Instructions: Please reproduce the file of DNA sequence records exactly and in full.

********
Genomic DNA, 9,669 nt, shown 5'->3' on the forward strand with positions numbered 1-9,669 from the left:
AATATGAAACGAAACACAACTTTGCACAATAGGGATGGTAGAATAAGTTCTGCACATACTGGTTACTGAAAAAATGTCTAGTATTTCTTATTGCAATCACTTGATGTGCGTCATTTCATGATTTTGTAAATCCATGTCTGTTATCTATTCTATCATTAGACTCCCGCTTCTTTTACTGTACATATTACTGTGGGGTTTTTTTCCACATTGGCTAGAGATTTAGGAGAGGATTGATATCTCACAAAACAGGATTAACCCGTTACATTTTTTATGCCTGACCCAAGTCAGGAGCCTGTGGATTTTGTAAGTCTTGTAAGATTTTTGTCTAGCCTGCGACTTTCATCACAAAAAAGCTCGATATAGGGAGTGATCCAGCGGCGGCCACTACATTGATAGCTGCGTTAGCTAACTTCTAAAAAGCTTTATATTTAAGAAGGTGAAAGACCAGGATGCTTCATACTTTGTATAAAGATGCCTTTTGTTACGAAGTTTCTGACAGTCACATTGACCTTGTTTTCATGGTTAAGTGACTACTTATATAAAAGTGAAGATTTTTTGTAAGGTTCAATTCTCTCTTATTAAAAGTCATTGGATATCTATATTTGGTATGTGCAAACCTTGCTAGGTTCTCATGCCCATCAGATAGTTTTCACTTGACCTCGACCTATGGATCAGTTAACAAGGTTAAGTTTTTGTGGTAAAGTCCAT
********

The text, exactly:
Genomic DNA, 9,669 nt, shown 5'->3' on the forward strand with positions numbered 1-9,669 from the left:
AATATGAAACGAAACACAACTTTGCACAATAGGGATGGTAGAATAAGTTCTGCACATACTGGTTACTGAAAAAATGTCTAGTATTTCTTATTGCAATCACTTGATGTGCGTCATTTCATGATTTTGTAAATCCATGTCTGTTATCTATTCTATCATTAGACTCCCGCTTCTTTTACTGTACATATTACTGTGGGGTTTTTTTCCACATTGGCTAGAGATTTAGGAGAGGATTGATATCTCACAAAACAGGATTAACCCGTTACATTTTTTATGCCTGACCCAAGTCAGGAGCCTGTGGATTTTGTAAGTCTTGTAAGATTTTTGTCTAGCCTGCGACTTTCATCACAAAAAAGCTCGATATAGGGAGTGATCCAGCGGCGGCCACTACATTGATAGCTGCGTTAGCTAACTTCTAAAAAGCTTTATATTTAAGAAGGTGAAAGACCAGGATGCTTCATACTTTGTATAAAGATGCCTTTTGTTACGAAGTTTCTGACAGTCACATTGACCTTGTTTTCATGGTTAAGTGACTACTTATATAAAAGTGAAGATTTTTTGTAAGGTTCAATTCTCTCTTATTAAAAGTCATTGGATATCTATATTTGGTATGTGCAAACCTTGCTAGGTTCTCATGCCCATCAGATAGTTTTCACTTGACCTCGACCTATGGATCAGTTAACAAGGTTAAGTTTTTGTGGTAAAGTCCAT